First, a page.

In three years the number of Internet service providers in Cambodia has increased from five to 11, and they’re all competing to service the country’s 25,000 Internet subscribers and attract new users.
TeleSurf, Online, Camintel and Camnet are Cambodia’s oldest ISPs. WirelessIP, Angkor Net, Cambodian Broadband Technologies Co, WiCam, City Link, Camshin and Phnom Penh Municipal Cable TV have all been founded within the last four years.
There are 24,950 Internet subscribers, according to the Ministry of Posts and Telecommunications: 8,450 use broadband; 7,500 use dial-up; 7,000 use DSL; and 2,000 use wireless. These subscribers include homes, businesses and 266 licensed Internet cafes. Cambodia’s Yellow Pages, however, lists 345 Internet cafes.
Measuring the actual number of Internet users in Cambodia is more difficult.
According to the Ministry of Posts and Telecommunications, one million people use the Internet regularly, an estimate backed by Norbert Klein, co-founder of Open Forum, which became the first Internet provider in Cambodia when it started up in 1994.
“It’s not a large market,” the CEO of WirelessIP, Khan Angkeabot, said last week from his office on Street 51 in Phnom Penh.
“Everyone is fighting for the customers,” Khan Angkeabot said.
“For now, everything is difficult.”
Khan Angkeabot’s WirelessIP services about 200 subscribers. After graduating with a dual degree in information technology and business administration, Khan Angkeabot worked at Camintel for four years until, in 2006, seeing a demand for wireless services, the 26-year-old quit Camintel and invested upwards of $1 million in WirelessIP.
In 2006 the company lost money; in 2007 it broke even; this year, Khan Angkeabot said he hopes to count profits.
The trend rings familiar to Wicam founder Ngeth Chanthol, 48, who said Tuesday from his Phnom Penh office that Wicam lost money in 2005 and 2006, and first broke even last year.
Ngeth Chanthol commutes several times a year to his office on Mao Tse Tung Boulevard from Los Angeles, which he has called home since 1983. In 2005, he returned to Cambodia to open Wicam and he said he finds himself spending more months in Cambodia every year.
“Next month I go back to [Los Angeles] do my income tax,” he said.
Today, Wicam and WirelessIP both face stiff competition from bigger providers like Online and from Internet cafes, which are relatively cheap. Whereas WirelessIP counts 200 customers and WiCam 300, Online services about 5,000, according to the Ministry of Posts and Telecommunications.
Internet use and awareness by Cambodian businesses is burgeoning, said Thin Kuntheary, general manager of KhmerWeb.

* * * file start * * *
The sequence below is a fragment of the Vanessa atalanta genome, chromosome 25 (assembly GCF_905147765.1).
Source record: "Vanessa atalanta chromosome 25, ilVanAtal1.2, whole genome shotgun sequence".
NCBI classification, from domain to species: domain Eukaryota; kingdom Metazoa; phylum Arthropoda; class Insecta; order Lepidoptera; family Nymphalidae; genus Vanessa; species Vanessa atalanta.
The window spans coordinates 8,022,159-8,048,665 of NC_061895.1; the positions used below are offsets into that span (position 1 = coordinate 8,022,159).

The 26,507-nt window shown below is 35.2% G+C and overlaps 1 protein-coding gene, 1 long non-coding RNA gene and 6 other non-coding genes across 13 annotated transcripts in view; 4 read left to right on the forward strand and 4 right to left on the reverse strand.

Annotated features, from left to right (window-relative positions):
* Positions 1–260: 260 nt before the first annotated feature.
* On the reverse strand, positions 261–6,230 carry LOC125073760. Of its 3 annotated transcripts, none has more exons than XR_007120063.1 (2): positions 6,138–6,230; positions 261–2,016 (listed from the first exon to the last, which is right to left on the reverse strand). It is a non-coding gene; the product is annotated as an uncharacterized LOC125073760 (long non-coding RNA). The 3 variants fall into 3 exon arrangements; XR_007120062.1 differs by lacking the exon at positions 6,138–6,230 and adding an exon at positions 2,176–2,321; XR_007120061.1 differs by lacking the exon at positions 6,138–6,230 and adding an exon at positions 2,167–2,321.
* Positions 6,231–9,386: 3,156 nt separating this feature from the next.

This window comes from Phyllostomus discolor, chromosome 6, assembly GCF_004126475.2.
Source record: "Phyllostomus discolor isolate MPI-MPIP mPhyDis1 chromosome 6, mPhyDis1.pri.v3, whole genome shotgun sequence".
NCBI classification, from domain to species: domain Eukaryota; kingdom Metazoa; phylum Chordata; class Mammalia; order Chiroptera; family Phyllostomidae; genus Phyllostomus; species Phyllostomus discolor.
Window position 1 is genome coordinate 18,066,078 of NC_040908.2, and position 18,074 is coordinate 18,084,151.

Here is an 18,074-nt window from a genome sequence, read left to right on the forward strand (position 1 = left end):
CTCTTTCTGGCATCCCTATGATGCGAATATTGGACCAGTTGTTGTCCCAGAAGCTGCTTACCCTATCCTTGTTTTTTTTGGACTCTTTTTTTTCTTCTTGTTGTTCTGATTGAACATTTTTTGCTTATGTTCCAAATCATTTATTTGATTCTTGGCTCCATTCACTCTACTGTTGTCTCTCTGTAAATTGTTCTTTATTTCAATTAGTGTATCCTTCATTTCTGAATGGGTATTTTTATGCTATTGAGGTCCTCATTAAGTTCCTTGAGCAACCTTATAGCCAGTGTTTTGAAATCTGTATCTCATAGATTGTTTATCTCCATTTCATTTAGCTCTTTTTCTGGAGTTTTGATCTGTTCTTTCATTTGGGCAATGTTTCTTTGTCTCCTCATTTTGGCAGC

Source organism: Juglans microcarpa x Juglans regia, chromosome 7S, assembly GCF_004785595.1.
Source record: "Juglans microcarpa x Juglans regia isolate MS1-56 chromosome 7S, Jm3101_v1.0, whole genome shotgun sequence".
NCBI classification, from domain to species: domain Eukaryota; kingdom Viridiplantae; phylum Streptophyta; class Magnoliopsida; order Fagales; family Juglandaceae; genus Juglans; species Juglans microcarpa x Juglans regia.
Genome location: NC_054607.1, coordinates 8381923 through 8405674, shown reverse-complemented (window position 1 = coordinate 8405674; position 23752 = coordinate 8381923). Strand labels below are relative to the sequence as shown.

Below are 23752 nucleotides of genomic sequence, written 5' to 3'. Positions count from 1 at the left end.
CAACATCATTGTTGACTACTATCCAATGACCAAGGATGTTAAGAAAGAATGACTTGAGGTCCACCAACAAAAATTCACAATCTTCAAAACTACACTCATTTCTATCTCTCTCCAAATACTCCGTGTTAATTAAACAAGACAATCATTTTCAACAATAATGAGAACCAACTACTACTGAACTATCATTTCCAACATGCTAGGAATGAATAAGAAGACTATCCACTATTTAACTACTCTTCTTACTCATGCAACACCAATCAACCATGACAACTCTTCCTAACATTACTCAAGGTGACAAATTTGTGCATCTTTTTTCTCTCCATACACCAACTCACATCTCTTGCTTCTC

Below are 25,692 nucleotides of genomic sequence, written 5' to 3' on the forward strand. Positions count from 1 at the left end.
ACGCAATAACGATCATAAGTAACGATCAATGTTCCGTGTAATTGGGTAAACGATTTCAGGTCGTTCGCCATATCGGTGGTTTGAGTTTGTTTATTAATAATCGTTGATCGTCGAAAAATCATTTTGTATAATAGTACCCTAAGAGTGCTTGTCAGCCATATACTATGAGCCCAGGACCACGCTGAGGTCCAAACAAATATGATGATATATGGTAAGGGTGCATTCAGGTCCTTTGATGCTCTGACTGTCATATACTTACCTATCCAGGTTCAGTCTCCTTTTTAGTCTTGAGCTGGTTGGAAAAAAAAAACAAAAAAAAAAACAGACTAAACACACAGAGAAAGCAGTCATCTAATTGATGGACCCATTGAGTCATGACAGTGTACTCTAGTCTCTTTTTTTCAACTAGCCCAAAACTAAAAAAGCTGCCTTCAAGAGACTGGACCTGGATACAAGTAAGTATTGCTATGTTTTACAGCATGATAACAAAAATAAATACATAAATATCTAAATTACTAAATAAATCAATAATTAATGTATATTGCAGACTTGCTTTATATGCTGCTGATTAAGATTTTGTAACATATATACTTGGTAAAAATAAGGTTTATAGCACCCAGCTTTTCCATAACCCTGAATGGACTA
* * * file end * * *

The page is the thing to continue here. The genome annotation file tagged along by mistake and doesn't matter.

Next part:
KhmerWeb started as an Internet cafe near Phnom Penh’s Independence Monument in 1997, when the country first connected to the World Wide Web via satellite. In 2003, KhmerWeb closed the cafe to become solely a Web page designer.
“Previously, a lot of people did not know how to use [the Internet]…. This year we have more customers. They want to broadcast their Web site to let other people know about their business,” she said, pulling up Web page Sokimex’s on her computer.
In the past decade, KhmerWeb expanded from five to 19 employees and the company has watched its customer base change from mostly foreigners to primarily Cambodians.
Now located on Street 51 in Phnom Penh, KhmerWeb has designed more than 140 Web sites, most for Cambodian companies, including Sokimex.
Who actually sees the Web sites created by KhmerWeb is another question, as relatively high connection costs send most to Internet cafes.
“The problem is the price,” Angkeabot said.
Ngeth Chanthol agreed: “I think Cambodia might be the most expensive place in the world for Internet.”
As an example, Ngeth Chanthol cited a plan currently offered in the continental US, from telecommunication’s giant AT&T, for unlimited downloads at a speed of 3MBPS for $30 per month. Wicam’s highest-end plan for Cambodia maxes out at 2MBPS and costs $7,000 a month.
For now, only the slowest Internet connections are affordable to most Cambodians. And even though Wicam is suffering for customers, Ngeth Chanthol said that competition from more Internet providers will cut prices more for customers.
Earlier this month, US telecommunications firm 3P Networks announced it had negotiated with the Cambodian government to offer broadband Internet.
Cambodia’s 11 ISPs connect to the Internet in three ways: via expensive satellite connections, via government-owned Camnet’s fiber optic line, or via Vietnamese-owned Viettel Telecom’s fiber optic line.
Camnet’s fiber optic line, which opened in 1999, stretches from Thailand to Vietnam, and an extension is underway to connect it to Stung Treng province. Viettel’s own fiber optic line loops from the Vietnamese border to Phnom Penh.
Already, prices are falling. Since 2005, Ngeth Chanthol said that 1 MBPS of bandwidth from Camnet has dropped from $6,000 a month to $2,000 a month.
Khan Angkeabot hopes that his company’s forthcoming Xpress card, which will allow a laptop to access the Internet from anywhere in Phnom Penh, can keep WirelessIP in close competition with other providers.
Likewise, Ngeth Chanthol is trying to make all of Phnom Penh a hotspot for Wicam’s wireless services.
“The next three to five years, with the young generation and everybody speaking English, they will go to the Internet,” he said.